If one word could describe Kansas City’s year in classical music, it would have to be epic.
2015 will go down as a year of memorable performances by our own world-class local talent as well as some of the biggest names in classical music.
There were deeply moving commemorations of the 100th anniversary of the beginning of World War I, riveting piano recitals, visits from two of opera’s most acclaimed singers and, perhaps, America’s greatest orchestra.
And the year is capped off with an eye-popping new production of a holiday classic.
Never miss a local story.
It’s easy to take for granted the wealth of classical music available in Kansas City, but this year, music lovers had many reasons to be especially grateful.
One of the biggest concerts of the year happened the first day of February. To celebrate its 50th anniversary season, the Harriman-Jewell Series presented Joyce DiDonato and Juan Diego Florez in a duo recital. The beloved hometown diva and the Peruvian tenor put on a smashing show.
One could tell that this was more than a recital for these two opera superstars. Florez was a longtime friend of the founder of the series, Richard Harriman, and DiDonato attended Harriman-Jewell concerts when she was growing up in Prairie Village. She often has talked about the importance of the series in her own musical life. DiDonato and Florez put on a concert of love and celebration that started the new year in the best way possible.
As the month closed, the Lyric Opera of Kansas City presented “Silent Night” with music by Kevin Puts and libretto by Mark Campbell. It was the Lyric’s contribution to the local World War I commemorations. The opera tells the story of the Christmas Truce of 1914, when German and British soldiers reached out to one another with soccer, Christmas carols and brotherhood.
The opera was a tour de force, with a score that was romantic and approachable and a production that utilized screen projections and a turntable stage to bring trench warfare vividly to life. It was an all-around stunning achievement by the Lyric.
But all was not smooth sailing for the Lyric in 2015. The company was roiled in controversy in April, when Ward Holmquist, the Lyric’s longtime artistic director and the person credited with turning the Lyric into one of America’s finest regional opera companies, was let go. The Lyric cited the need to improve “effectiveness and efficiency” as the reason, but many opera patrons and Holmquist’s many friends in the community were upset by the way the Lyric handled the situation.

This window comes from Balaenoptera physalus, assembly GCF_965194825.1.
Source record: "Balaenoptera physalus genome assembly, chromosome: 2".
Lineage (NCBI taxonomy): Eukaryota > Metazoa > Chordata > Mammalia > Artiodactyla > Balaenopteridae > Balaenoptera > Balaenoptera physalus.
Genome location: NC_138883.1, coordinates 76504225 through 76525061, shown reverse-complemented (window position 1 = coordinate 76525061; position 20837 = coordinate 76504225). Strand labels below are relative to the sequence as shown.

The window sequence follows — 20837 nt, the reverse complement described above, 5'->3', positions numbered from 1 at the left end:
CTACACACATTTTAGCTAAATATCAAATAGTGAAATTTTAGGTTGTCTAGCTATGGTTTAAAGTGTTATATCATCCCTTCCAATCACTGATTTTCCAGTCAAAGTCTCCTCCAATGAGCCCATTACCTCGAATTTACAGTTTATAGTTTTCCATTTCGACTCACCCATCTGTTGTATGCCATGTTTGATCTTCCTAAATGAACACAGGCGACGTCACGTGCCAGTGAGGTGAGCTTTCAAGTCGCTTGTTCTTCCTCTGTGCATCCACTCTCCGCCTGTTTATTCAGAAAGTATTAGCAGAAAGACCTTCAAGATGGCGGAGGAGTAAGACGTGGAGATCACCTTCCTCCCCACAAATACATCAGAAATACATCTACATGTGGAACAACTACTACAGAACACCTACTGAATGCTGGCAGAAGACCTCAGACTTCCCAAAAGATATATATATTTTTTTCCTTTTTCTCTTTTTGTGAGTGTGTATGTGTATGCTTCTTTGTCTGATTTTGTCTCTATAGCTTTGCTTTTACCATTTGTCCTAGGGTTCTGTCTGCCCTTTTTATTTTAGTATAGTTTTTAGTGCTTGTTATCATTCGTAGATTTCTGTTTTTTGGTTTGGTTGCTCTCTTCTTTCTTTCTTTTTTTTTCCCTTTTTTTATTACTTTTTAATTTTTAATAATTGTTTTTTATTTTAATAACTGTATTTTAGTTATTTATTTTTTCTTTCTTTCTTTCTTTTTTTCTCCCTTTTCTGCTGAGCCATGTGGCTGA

It was an all-around excellent year for the Kansas City Symphony, however. The Symphony released another CD in June on the audiophile Reference Recordings label, and it was a doozy. The bone-rattling recording of Camille Saint-Saën’s Organ Symphony featuring organist Jan Kraybill garnered rave reviews from publications like Gramophone magazine. The album earned a Grammy nomination.
Under Stern, the Kansas City Symphony has become a finely tuned instrument capable of tackling any repertoire. Before Stern, when the music of Gustav Mahler appeared on the schedule, it was cause for trepidation. Now music lovers champ at the bit to hear the Kansas City Symphony perform one of Mahler’s symphonies, as when Stern and the Symphony performed Mahler’s fifth in February. It’s so easy for Mahler to fall apart when an orchestra isn’t up to snuff. The Kansas City Symphony’s performance, on the other hand, was all one could ask: moving, thrilling, downright ecstatic.
The large-scale music of Richard Strauss, which poses many of the same challenges as Mahler’s music, is another Stern specialty. In May, the Kansas City Symphony wrung every last drop of fin-de-siècle romanticism out of Strauss’ tone poem “Don Juan.”